Anyone can practice rainwater harvesting — you don’t have to be an expert, and natural-looking landscapes take less time and energy than more elaborate ones.
To start, try digging a small indentation in the earth and adding just a few desert plants to soak up rainwater.
“Have an idea of where you want to go, but start small and simple,” Sleeper said.
Watch out for overflow
“No matter what you’re doing, imagine it filling up, and where does that water go?” said Sleeper, cautioning people to plan ahead so water doesn’t flow out of small basins into the rest of the yard. “The key is to direct and control that overflow.”
Plant roots prevent erosion and soak up water as it sinks into the earth.
By reshaping the land or adding a hardscape structure — a wall or pathway — you can re-route water toward other plants or away to a street or a storm drain.
Use plenty of natural ground cover
Plants and organic mulch can help absorb water into the soil, while a layer of rocks in some places can provide a place for water to gather and help prevent erosion.
Mulch and fallen plant parts will break down over time, attracting worms and bugs that burrow holes in the ground and add nutrients to the soil.
“The more life you have in your soil, the more pockets you have, the more groundcover you have, the more water can be absorbed at the top,” Sleeper said. “Any kind of life can create more holes, create more places for water to go.”
Let your yard reflect your lifestyle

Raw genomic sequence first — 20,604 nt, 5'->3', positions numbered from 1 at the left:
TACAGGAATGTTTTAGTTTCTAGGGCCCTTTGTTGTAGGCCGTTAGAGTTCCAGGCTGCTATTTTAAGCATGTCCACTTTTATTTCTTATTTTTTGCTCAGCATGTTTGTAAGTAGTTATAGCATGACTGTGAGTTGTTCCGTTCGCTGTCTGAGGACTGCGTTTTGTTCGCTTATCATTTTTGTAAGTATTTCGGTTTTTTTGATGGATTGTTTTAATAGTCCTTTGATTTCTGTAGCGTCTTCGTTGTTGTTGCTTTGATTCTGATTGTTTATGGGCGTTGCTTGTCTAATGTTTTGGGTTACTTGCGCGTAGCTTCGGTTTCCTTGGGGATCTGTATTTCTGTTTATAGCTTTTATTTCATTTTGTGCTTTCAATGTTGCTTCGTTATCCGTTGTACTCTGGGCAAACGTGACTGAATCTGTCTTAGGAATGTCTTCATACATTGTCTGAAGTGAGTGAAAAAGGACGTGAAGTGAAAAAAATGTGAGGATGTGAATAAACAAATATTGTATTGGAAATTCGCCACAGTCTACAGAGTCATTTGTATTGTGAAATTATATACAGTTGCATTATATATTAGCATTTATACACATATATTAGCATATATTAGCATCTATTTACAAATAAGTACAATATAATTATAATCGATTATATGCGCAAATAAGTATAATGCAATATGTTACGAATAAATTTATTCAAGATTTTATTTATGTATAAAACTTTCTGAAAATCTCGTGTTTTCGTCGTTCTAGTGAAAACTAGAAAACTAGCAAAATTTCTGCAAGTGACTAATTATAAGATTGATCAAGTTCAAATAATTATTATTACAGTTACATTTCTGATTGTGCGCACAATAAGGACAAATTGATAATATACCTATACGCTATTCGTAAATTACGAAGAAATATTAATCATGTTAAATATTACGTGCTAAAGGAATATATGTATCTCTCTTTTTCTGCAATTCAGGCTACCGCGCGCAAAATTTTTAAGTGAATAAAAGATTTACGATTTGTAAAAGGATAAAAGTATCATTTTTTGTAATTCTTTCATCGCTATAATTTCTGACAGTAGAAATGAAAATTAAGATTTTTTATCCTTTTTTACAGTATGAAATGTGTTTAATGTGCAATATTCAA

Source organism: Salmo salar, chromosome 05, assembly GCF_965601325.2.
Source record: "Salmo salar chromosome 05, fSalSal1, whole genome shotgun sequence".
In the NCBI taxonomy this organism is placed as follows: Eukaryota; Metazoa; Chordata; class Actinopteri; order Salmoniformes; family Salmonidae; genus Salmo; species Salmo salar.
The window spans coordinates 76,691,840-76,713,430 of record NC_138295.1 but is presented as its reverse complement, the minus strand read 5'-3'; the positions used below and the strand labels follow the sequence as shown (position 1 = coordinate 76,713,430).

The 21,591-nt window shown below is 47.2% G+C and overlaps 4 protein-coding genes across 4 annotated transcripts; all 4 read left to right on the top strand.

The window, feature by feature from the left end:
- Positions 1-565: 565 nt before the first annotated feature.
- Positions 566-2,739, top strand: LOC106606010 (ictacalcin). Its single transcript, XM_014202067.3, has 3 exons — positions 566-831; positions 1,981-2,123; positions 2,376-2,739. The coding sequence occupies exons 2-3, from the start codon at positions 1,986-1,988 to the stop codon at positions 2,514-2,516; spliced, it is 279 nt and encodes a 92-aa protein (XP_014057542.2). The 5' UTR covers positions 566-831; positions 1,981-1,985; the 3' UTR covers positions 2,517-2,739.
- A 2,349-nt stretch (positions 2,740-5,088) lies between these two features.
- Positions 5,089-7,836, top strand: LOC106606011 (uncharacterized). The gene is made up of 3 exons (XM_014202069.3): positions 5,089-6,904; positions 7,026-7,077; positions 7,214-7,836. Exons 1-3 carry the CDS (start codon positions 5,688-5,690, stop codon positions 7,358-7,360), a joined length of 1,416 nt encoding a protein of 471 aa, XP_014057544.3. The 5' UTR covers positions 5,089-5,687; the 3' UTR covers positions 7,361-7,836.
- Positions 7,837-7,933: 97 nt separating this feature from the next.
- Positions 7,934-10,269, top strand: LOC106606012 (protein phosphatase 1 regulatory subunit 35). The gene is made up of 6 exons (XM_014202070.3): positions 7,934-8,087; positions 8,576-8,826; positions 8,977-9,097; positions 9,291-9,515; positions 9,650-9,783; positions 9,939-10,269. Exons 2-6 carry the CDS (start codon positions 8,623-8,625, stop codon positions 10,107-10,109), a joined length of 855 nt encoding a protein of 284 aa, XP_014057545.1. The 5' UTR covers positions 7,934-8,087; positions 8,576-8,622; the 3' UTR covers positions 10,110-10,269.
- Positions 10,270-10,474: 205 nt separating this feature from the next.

Your yard isn’t just about looks – it’s a way of life.
A tree can provide shade, privacy or food. It can attract wildlife such as hummingbirds or cactus wrens. Good-looking plants can also increase your property value.
Sleeper said to consider how you use your yard — whether children play there, pets explore it or you cultivate a garden.
Remember to check back
Landscapes change constantly. Rain and wind can wash away soil and vegetation, transforming hills and basins.
With care and regular maintenance, you can use rainwater harvesting techniques to create vibrant landscapes and attract a variety of wildlife.
“We can take advantage of our natural rainstorms, improve water quality, reduce the amount of water running down our streets so quickly, while also improving our neighborhood and the experience of living in our home,” Sleeper said.
Sources: Tina Sleeper of the Phoenix Water Services Department; Rainwater Harvesting for Drylands and Beyond, by Brad Lancaster; Phoenix Water Services Department; and the Water Use It Wisely campaign.